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As well as the file level backup described in this article (the only way to backup all the data and then selectively restore) I also create an image of the system disk (note, this is the entire drive, not just the OS partition) just in case the system gets really, totally, trashed!

The downside is, of course, that any restore is of the entire drive only.

I've tried this method to move all user data from a windows 7 to windows 10 and ended up with a desktop that is not usable. When I try to open folders an error is thrown saying that I have no rights to open it. I can't see the properties of the folders, and start menu doesn't work. The only way to log off is using ctrl+alt+supr.
It would have been nice if this information would have been included prior to the upload.  Now all data is lost.  I admit I may be a novice, but it is unfair that the data is lost and Microsoft wasn't more conscientious and concerned for the novice user.
Maybe I'll just be a sucker with hopefulness...  Right now I'm coping the Apps stuff to my external hard-drive.  Stay tuned!

See future updates here:

http://answers.microsoft.com/en-us/windows/forum/windows_10-files/how-do-i-openupload-mig-files-from-external-hard/946422bb-cb6d-424a-bf69-37b43b59c8a0?rtAction=1460324087105

too much of the wrong information. seems like you always over-think, instead of just answering a simple question with a simple answer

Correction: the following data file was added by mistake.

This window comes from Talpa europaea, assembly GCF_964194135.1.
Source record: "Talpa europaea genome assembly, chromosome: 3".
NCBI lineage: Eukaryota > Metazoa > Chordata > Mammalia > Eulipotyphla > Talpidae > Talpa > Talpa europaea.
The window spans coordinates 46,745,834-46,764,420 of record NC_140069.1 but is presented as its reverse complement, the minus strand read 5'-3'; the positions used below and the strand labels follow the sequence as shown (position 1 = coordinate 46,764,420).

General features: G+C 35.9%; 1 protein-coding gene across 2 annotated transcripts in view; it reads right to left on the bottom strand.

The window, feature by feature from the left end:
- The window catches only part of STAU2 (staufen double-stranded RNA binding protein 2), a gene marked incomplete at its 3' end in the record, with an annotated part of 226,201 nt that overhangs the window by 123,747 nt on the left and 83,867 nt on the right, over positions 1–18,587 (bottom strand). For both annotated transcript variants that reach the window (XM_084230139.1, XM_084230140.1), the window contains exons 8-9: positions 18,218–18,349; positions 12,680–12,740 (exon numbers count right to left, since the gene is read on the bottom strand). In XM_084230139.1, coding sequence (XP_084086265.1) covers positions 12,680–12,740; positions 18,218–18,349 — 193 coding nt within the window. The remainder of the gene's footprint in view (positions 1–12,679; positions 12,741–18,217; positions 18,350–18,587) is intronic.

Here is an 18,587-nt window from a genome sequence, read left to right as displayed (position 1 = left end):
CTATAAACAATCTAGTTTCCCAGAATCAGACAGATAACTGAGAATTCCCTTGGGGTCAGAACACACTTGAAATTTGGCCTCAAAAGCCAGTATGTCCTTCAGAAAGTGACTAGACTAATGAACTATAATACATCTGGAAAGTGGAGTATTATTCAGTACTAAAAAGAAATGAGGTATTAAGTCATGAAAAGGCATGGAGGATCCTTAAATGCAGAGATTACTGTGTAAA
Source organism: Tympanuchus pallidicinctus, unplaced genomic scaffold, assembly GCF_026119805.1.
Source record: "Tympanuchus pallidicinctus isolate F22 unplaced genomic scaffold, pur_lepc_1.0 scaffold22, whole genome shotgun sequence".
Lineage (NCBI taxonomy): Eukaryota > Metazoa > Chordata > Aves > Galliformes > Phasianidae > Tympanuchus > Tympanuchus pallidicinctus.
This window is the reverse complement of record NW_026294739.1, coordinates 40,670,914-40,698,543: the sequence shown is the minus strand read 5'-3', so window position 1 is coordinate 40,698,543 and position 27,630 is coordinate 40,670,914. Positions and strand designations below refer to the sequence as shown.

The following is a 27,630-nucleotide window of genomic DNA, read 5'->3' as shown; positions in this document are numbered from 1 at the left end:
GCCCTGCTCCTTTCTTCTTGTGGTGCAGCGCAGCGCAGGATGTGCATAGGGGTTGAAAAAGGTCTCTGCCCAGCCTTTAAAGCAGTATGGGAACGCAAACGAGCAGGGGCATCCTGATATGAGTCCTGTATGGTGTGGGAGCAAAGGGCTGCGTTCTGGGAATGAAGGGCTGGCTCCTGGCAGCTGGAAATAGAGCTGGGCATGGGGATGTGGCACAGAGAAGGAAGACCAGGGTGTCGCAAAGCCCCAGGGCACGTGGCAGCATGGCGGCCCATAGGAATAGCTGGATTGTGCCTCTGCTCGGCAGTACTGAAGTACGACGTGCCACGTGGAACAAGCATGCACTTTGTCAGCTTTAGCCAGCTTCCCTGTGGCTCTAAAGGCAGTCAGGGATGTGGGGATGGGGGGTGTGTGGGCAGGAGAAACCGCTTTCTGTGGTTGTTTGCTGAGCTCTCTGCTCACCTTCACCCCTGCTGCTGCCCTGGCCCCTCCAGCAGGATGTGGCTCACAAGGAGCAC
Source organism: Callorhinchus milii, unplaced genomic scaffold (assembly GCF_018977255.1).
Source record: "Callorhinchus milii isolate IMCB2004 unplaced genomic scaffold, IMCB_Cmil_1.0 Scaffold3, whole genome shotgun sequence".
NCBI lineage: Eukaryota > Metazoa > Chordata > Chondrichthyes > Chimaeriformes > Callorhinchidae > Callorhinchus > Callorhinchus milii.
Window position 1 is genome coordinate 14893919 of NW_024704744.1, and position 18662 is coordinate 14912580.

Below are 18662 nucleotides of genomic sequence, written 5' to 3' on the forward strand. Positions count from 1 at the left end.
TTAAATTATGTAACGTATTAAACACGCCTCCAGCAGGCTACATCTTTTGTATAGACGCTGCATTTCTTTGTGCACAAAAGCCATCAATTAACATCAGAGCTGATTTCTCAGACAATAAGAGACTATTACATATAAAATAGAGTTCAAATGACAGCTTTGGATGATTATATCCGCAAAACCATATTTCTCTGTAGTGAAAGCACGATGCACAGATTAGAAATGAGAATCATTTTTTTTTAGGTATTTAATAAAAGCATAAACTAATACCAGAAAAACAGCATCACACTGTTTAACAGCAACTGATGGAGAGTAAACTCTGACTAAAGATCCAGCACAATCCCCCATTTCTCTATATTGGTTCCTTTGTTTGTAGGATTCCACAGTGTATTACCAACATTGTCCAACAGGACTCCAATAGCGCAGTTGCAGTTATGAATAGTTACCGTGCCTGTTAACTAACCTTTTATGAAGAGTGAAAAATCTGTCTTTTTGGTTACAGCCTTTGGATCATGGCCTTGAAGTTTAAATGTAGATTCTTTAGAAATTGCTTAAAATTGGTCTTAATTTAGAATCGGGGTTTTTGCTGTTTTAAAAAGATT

That is what I needed to know! Thanks.
SCHNEKM483BK@msn.com

HDD YOUR Partition To back up is windows 7 in Windows 10 

This is OS Disk formating 

Set up your backup

Select the Start​  button, select Settings  > Update & security  > Backup  > Add a drive, and then choose an external drive or network location for your backups.

All set. Every hour, we'll back up everything in your user folder (C:\Users\username). To change which files get backed up or how often backups happen, go to More options.

Hope this is the cause as ziI always get the error that PC Matic did not backup?

Hello,

I followed your instructions, although I'm not looking for a backup option. I just want to know what is going to Drive D and why?  

However, the success has been that by "showing hidden files", I can now see what is in D Drive.  There is something on it called "Media Server Temp".  I have deleted this and now D Drive is back to normal.

I have no idea where this came from or how it got there.  I have no idea what is going to happen next time I do something with videos etc.

But for now, I am just happy that my recovery drive (D) is no longer RED.

Thanks everyone for your help. :)